Councils must play integral role in economic and social rebuild

27 July 2021 3 min. read
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National and local governments must ‘rethink’ the role councils play in the wake of the coronavirus pandemic, if they are to ensure they present their constituents with the right level of services, and with improved value for money. According to a new report, the amount authorities spend on social care could consume three quarters of their budgets by the end of the decade, but they could avoid this by investing in innovative service delivery now.

Research from PwC has outlined how social care provision threatens to become an increasing burden on local authorities in the coming years. Between 2020 and 2021, the researchers found that adult social care, children’s services, education and environment and regulation accounted for 78% of all council spending. This could rise to 79% by 2030, and even hit 85% for some county councils.

In particular, adult social care is the biggest driver of this rise. At present, for all councils this is the largest single service area, and by the end of the decade could account for 35% of spending – a rise from £17 billion per year now to £24 billion in 2030.

Local government spending need analysis by service area 2020

PwC’s researchers suggest that councils can adapt now to lessen this blow – however it will require doing more than ‘just surviving.’ Instead of treading water, the study instead encourages councils to ‘rethink’ their organisations and role in society. Councils should seize on the opportunity presented by the pandemic to accelerate change and investment in the leaders of tomorrow, build more flexible working arrangements for their workforce, and embrace technology and automation in the delivery of services.

Paul Deegan, PwC’s Lead Partner in Health Industries and Local Services Consulting, said, “Our analysis shows that fundamental decisions must be taken now about the shape, resources and powers local authorities will need to continue to lead their places. Now is the time to capitalise on the role councils can play as leaders of place and ensure they remain relevant in 2030. This is a golden opportunity.”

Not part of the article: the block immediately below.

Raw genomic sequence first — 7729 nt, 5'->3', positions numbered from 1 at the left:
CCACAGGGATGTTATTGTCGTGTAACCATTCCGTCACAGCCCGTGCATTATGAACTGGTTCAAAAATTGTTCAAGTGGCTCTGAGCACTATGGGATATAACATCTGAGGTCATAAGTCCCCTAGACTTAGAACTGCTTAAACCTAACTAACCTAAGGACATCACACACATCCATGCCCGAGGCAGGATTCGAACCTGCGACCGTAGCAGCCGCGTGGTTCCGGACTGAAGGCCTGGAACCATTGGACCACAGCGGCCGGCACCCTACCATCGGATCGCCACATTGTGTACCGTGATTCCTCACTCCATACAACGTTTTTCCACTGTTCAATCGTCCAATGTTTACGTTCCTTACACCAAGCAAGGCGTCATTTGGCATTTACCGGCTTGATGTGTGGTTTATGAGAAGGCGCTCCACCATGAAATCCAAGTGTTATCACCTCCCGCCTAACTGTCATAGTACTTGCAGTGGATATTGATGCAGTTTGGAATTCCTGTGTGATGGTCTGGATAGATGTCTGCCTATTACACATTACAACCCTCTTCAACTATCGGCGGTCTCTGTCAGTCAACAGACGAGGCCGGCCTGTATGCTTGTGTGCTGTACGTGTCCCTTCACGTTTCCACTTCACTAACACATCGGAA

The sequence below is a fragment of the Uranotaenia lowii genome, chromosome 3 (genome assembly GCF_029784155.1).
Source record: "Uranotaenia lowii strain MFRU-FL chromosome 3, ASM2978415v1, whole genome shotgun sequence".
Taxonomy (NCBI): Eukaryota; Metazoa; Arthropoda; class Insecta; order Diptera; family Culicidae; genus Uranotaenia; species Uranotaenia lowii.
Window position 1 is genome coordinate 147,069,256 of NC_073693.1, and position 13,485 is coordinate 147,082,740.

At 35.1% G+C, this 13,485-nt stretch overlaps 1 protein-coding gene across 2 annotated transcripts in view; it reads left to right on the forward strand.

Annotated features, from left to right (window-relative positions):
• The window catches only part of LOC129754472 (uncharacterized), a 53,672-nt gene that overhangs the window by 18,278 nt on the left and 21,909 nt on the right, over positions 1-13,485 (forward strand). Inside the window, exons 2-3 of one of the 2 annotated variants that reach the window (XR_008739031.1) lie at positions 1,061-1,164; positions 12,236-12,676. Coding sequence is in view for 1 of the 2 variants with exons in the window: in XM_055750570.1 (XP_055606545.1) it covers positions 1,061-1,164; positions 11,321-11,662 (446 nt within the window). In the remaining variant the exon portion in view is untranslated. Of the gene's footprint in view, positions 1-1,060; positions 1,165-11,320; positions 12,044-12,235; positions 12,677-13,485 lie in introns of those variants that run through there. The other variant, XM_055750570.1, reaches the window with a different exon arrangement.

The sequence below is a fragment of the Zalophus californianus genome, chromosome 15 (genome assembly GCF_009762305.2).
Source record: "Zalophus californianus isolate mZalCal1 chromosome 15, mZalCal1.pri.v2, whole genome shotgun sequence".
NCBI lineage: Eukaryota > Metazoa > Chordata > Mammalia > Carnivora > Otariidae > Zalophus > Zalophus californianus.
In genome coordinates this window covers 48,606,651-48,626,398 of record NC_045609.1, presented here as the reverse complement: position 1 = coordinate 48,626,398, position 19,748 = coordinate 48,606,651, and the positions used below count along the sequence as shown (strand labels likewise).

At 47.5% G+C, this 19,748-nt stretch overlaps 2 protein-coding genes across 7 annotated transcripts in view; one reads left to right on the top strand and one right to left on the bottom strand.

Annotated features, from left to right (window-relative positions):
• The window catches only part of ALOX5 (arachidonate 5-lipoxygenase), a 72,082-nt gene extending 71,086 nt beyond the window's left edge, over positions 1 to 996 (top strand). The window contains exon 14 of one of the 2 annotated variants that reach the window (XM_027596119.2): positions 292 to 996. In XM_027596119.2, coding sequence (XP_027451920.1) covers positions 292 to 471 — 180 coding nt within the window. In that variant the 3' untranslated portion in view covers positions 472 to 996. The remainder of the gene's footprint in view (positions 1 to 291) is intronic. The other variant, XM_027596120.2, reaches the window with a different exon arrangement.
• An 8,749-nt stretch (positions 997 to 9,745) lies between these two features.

PwC’s researchers polled citizens across England to assess what their chief concerns and priorities were – and how proactive work now might help address them. The results show that people clearly appreciate the economic roots to many social problems, which lead to a dependence on social care.

What government interventions do you believe would be most effective in levelling up the country and reducing inequality

For a start, 70% of people noted the need for better quality and more affordable housing. Homelessness and rough sleeping are major contributors to councils’ social care bill, so better housing could both reduce inequality and help for a long-term reduction in social care spending.

Similarly, helping people access better paying jobs was noted by 49% of respondents, while 44% said investing in skills to help people prepare for the future should be a priority. In a similar way, this would reduce the social care burden on councils – both as it would help reduce long-term unemployment and enable lower income communities to improve their quality of life. Before any of this, however, empowering local authorities to achieve these goals is essential.

Deegan added, “Local government recognises the need for accelerated change. National government needs to create the environment that allows this to happen. National government has an opportunity to recognise the strength of local government and the level of trust placed in councils by their residents. By putting councils with the size and scale to lead at a local level in the driving seat, agreeing more ambitious devolution deals at a county level, it is much more likely to achieve its levelling up ambitions.”